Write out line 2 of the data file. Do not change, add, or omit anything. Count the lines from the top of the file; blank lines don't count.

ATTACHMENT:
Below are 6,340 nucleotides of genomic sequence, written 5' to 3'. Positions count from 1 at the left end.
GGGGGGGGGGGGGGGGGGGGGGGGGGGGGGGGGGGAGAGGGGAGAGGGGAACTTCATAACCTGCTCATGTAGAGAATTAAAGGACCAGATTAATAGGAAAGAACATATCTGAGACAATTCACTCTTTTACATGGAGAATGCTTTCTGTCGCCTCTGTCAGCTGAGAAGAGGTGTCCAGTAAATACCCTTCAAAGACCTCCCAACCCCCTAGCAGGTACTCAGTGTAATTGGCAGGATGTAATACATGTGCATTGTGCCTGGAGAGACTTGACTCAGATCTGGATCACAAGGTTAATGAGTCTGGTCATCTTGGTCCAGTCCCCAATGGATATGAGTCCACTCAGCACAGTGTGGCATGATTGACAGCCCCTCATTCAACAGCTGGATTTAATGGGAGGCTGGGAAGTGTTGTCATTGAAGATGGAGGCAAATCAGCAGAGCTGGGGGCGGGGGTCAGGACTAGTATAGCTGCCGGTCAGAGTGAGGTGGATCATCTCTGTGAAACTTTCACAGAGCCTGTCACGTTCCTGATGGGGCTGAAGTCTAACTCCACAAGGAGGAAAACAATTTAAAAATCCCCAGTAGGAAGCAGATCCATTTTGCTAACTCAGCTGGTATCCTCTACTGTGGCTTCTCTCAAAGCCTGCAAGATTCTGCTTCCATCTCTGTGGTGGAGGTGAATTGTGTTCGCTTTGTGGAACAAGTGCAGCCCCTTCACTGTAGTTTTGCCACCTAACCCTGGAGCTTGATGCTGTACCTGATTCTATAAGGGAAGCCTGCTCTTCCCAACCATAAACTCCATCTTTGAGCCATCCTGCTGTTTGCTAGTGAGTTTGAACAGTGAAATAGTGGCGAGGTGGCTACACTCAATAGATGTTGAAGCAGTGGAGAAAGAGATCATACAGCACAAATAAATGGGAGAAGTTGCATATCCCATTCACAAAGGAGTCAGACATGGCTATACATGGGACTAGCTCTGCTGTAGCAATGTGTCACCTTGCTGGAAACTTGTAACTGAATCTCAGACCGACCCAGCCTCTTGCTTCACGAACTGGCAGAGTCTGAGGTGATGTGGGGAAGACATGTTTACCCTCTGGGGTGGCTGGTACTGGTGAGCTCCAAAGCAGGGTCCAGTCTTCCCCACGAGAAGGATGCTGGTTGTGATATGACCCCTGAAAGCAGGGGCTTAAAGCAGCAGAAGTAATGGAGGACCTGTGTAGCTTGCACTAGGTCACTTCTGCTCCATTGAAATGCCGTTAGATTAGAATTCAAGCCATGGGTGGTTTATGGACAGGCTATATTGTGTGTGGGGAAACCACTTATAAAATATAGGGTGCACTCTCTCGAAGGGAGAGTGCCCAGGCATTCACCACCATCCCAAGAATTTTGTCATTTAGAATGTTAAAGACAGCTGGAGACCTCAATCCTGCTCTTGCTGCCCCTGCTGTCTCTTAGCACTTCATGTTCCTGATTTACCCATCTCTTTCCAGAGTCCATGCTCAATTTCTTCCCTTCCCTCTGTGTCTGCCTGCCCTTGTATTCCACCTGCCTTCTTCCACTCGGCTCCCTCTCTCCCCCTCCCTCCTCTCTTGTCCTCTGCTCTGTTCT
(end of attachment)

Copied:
GGGGGGGGGGGGGGGGGGGGGGGGGGGGGGGGGGGAGAGGGGAGAGGGGAACTTCATAACCTGCTCATGTAGAGAATTAAAGGACCAGATTAATAGGAAAGAACATATCTGAGACAATTCACTCTTTTACATGGAGAATGCTTTCTGTCGCCTCTGTCAGCTGAGAAGAGGTGTCCAGTAAATACCCTTCAAAGACCTCCCAACCCCCTAGCAGGTACTCAGTGTAATTGGCAGGATGTAATACATGTGCATTGTGCCTGGAGAGACTTGACTCAGATCTGGATCACAAGGTTAATGAGTCTGGTCATCTTGGTCCAGTCCCCAATGGATATGAGTCCACTCAGCACAGTGTGGCATGATTGACAGCCCCTCATTCAACAGCTGGATTTAATGGGAGGCTGGGAAGTGTTGTCATTGAAGATGGAGGCAAATCAGCAGAGCTGGGGGCGGGGGTCAGGACTAGTATAGCTGCCGGTCAGAGTGAGGTGGATCATCTCTGTGAAACTTTCACAGAGCCTGTCACGTTCCTGATGGGGCTGAAGTCTAACTCCACAAGGAGGAAAACAATTTAAAAATCCCCAGTAGGAAGCAGATCCATTTTGCTAACTCAGCTGGTATCCTCTACTGTGGCTTCTCTCAAAGCCTGCAAGATTCTGCTTCCATCTCTGTGGTGGAGGTGAATTGTGTTCGCTTTGTGGAACAAGTGCAGCCCCTTCACTGTAGTTTTGCCACCTAACCCTGGAGCTTGATGCTGTACCTGATTCTATAAGGGAAGCCTGCTCTTCCCAACCATAAACTCCATCTTTGAGCCATCCTGCTGTTTGCTAGTGAGTTTGAACAGTGAAATAGTGGCGAGGTGGCTACACTCAATAGATGTTGAAGCAGTGGAGAAAGAGATCATACAGCACAAATAAATGGGAGAAGTTGCATATCCCATTCACAAAGGAGTCAGACATGGCTATACATGGGACTAGCTCTGCTGTAGCAATGTGTCACCTTGCTGGAAACTTGTAACTGAATCTCAGACCGACCCAGCCTCTTGCTTCACGAACTGGCAGAGTCTGAGGTGATGTGGGGAAGACATGTTTACCCTCTGGGGTGGCTGGTACTGGTGAGCTCCAAAGCAGGGTCCAGTCTTCCCCACGAGAAGGATGCTGGTTGTGATATGACCCCTGAAAGCAGGGGCTTAAAGCAGCAGAAGTAATGGAGGACCTGTGTAGCTTGCACTAGGTCACTTCTGCTCCATTGAAATGCCGTTAGATTAGAATTCAAGCCATGGGTGGTTTATGGACAGGCTATATTGTGTGTGGGGAAACCACTTATAAAATATAGGGTGCACTCTCTCGAAGGGAGAGTGCCCAGGCATTCACCACCATCCCAAGAATTTTGTCATTTAGAATGTTAAAGACAGCTGGAGACCTCAATCCTGCTCTTGCTGCCCCTGCTGTCTCTTAGCACTTCATGTTCCTGATTTACCCATCTCTTTCCAGAGTCCATGCTCAATTTCTTCCCTTCCCTCTGTGTCTGCCTGCCCTTGTATTCCACCTGCCTTCTTCCACTCGGCTCCCTCTCTCCCCCTCCCTCCTCTCTTGTCCTCTGCTCTGTTCT